STOCKTON — A fire in the concession stand/press box at Stockton High School’s football stadium caused the Tigers’ season-opening Friday night game to be moved to Hill City.

The fire was reported by a Stockton police officer who saw the flames while on patrol around 11:15 p.m. Thursday, SHS Principal Shelly Swayne said Friday morning.

An electric range in the concession area of the metal building was determined as the fire’s origin, but Swayne could not say if the fire started because of an electrical issue or if the range had been left on.

“Our main focus is everyone is OK,” she said.

The building and its contents are a complete loss. Friday morning, charred remains of concession equipment sat outside the building, including a refrigerator unit that still had bottled drinks inside.

Nex-Tech also suffered a loss in the fire, as the communications company had set up equipment to broadcast the game in the second-floor press box Thursday afternoon.

“We don’t like the situation, but we’re happy no kids were involved, no community members were involved. The rest is just stuff,” she said.

Because of the debris and concern for public safety, as well as the fact the lights and scoreboard controls were in the building, the game had to be moved.

The only hitch in the plan was the field of their opponents, the Trego Community High School Golden Eagles, was not ready for play. A severe thunderstorm Aug. 10 pounded WaKeeney with large hail and heavy winds that blew the press box from its perch at the top of the stadium seating.

Trego Community Athletic Director Jeremy Samson said the press box there is under construction.

“We are on schedule that we won’t miss hosting any of our varsity games,” he said.

The Golden Eagles first home game will be this Friday against South Gray.

Friday’s Stockton-Trego game was moved to Hill City. The Ringnecks opened their season Friday at Spearville.

Stockton USD 271 Athletic Director Clint Bedore said he hoped the remnants of the burned building can be cleaned up and the stadium ready to use for Thursday’s middle school game against the Golden Eagles.

“As soon as we can get the lights hooked up and get the scoreboard ready, I think we’ll be able to,” he said.

Still, not being able to play the season opener at home was a disappointment for many.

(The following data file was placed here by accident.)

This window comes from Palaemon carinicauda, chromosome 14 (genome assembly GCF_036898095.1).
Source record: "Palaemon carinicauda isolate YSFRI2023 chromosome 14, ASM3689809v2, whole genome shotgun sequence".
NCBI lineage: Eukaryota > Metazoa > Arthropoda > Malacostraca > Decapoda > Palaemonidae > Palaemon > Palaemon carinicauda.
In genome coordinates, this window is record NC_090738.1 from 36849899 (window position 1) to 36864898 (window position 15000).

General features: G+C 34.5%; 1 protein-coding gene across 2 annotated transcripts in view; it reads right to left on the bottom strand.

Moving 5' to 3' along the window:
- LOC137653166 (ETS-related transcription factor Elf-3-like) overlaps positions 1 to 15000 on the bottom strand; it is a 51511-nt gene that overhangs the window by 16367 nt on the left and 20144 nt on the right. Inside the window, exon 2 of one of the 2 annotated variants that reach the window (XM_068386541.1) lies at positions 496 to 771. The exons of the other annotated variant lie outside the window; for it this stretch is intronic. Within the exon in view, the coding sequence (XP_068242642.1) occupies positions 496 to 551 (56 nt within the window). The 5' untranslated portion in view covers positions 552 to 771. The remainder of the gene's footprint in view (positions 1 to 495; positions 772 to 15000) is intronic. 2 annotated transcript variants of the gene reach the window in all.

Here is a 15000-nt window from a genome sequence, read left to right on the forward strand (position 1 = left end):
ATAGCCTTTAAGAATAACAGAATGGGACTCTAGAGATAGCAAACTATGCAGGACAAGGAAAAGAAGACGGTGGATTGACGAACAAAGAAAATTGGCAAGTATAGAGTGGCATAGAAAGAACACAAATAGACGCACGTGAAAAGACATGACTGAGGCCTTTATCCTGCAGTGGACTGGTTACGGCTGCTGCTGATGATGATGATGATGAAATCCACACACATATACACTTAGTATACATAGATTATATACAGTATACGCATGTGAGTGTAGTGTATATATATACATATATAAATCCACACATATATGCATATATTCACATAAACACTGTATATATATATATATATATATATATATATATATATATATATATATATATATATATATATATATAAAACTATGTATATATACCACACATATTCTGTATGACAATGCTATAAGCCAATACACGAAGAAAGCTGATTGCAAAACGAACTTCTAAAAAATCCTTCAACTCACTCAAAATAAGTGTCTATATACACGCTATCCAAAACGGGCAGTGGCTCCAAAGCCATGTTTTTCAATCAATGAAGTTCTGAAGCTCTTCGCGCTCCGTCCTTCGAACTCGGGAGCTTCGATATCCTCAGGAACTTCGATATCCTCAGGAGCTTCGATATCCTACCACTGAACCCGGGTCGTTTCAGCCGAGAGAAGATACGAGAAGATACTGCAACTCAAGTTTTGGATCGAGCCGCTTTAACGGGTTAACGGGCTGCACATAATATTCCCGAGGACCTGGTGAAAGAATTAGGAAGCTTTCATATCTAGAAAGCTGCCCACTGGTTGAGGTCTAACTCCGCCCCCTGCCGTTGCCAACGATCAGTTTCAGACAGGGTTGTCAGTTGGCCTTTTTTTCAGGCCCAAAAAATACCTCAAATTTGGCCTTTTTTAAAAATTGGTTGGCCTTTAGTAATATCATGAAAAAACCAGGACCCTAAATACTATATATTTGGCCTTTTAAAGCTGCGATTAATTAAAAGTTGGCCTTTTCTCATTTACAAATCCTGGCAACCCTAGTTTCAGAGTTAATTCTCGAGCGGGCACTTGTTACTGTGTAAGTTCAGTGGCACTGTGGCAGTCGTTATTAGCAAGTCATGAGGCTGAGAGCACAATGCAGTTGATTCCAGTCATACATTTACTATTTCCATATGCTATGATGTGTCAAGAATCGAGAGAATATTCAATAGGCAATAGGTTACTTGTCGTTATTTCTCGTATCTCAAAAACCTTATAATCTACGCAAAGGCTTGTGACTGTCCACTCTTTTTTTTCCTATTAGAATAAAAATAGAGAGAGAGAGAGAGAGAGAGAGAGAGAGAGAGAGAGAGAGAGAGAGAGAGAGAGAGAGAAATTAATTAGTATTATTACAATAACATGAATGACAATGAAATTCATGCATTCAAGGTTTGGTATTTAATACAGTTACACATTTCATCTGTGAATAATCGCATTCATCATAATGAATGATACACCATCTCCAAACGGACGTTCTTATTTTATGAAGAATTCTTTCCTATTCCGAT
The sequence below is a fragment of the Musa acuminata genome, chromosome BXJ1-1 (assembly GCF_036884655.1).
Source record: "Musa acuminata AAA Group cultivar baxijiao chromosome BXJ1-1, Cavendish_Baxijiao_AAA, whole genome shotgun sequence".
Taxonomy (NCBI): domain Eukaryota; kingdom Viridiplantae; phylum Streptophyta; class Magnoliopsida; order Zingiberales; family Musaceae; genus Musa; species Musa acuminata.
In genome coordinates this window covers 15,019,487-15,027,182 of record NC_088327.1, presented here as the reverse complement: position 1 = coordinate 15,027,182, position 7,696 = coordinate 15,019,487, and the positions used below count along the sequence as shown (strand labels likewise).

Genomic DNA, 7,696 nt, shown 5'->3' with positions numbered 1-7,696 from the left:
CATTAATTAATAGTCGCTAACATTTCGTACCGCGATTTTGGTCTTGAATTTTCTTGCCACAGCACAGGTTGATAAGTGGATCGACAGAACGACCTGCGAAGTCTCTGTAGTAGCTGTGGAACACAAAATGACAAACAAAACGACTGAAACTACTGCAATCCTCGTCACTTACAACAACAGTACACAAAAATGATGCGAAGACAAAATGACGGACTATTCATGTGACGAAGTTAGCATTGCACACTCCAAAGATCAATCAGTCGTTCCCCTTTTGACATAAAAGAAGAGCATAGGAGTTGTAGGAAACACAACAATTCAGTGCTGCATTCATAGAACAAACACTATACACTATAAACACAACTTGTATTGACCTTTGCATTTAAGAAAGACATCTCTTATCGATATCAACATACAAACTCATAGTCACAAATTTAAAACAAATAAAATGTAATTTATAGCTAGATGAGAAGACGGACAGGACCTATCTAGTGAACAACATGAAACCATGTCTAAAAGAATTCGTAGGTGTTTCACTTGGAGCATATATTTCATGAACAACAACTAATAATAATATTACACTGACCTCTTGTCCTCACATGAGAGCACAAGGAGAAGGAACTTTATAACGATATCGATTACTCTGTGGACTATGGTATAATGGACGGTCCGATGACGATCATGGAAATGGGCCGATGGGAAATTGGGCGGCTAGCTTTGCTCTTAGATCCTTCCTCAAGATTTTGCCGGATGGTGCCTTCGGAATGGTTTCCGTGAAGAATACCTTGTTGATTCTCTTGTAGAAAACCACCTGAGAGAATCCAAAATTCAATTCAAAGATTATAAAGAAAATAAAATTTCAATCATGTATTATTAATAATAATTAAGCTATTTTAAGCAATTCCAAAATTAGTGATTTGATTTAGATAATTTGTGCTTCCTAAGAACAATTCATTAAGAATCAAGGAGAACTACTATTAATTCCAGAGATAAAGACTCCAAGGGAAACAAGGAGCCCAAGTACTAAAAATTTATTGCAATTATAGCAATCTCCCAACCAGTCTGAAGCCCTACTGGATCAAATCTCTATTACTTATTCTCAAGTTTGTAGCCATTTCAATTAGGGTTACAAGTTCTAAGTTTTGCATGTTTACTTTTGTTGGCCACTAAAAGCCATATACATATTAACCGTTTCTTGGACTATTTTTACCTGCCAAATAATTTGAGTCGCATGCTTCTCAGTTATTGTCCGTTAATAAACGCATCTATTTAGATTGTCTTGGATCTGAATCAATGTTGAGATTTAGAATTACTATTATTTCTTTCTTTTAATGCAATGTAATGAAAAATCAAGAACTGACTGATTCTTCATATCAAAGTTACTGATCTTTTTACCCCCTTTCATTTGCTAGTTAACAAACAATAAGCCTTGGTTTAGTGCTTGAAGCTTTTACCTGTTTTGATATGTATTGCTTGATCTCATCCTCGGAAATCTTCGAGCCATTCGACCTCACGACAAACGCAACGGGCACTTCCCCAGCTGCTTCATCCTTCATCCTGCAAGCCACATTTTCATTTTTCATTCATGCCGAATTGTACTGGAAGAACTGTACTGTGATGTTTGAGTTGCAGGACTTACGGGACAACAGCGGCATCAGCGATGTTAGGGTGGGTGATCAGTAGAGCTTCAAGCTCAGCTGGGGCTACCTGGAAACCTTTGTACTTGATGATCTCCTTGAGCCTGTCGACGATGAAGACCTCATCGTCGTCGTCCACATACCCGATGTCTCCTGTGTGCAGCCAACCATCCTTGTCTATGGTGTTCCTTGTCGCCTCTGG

“One of the things that brings joy to small communities is the ability to rally around a football team,” said Tiger Assistant Coach Nick Talbott. “So we’re going to have to do that on the road a little bit.”

The team’s three senior players were looking forward to the home game, especially Aaron Hahn. This is his first year playing football, and Friday morning he had a test to take for a college-level math class.

“I wasn’t really too focused on football at first, but now my mind’s going back into the game,” the wide receiver said.

He learned of the fire Thursday night when his father woke him because the power was out, and then a neighbor sent him a picture through Snapchat.

“I got disappointed because it was going to be my first game, and just running out at home and seeing everybody in the stand, and being on the field for the first time,” he said.

Trey Kuhlmann, a tight end, lives just down the street from the stadium and said the sirens woke him.

“My first thought was the school was on fire,” he said.

Then he saw a video of the fire.

“I saw the fire and was like, ‘We aren’t recovering from that,’ ” he said.

But he still had some optimism, knowing Swayne and Bedore probably already were at work figuring out a plan for the game.

Offensive center Cody Odle lives outside of town and didn’t know about the fire until he got to school.

“I was all excited, ready to go for the game tonight, and then I walked into school and everybody looked at me like, ‘Not gonna happen,’ ” he said.

Odle said it was a big shock, but he’s grateful the game went on.

“I think we’re all glad we have a supportive staff that has worked really hard (Friday) to get us to be able to play tonight,” he said.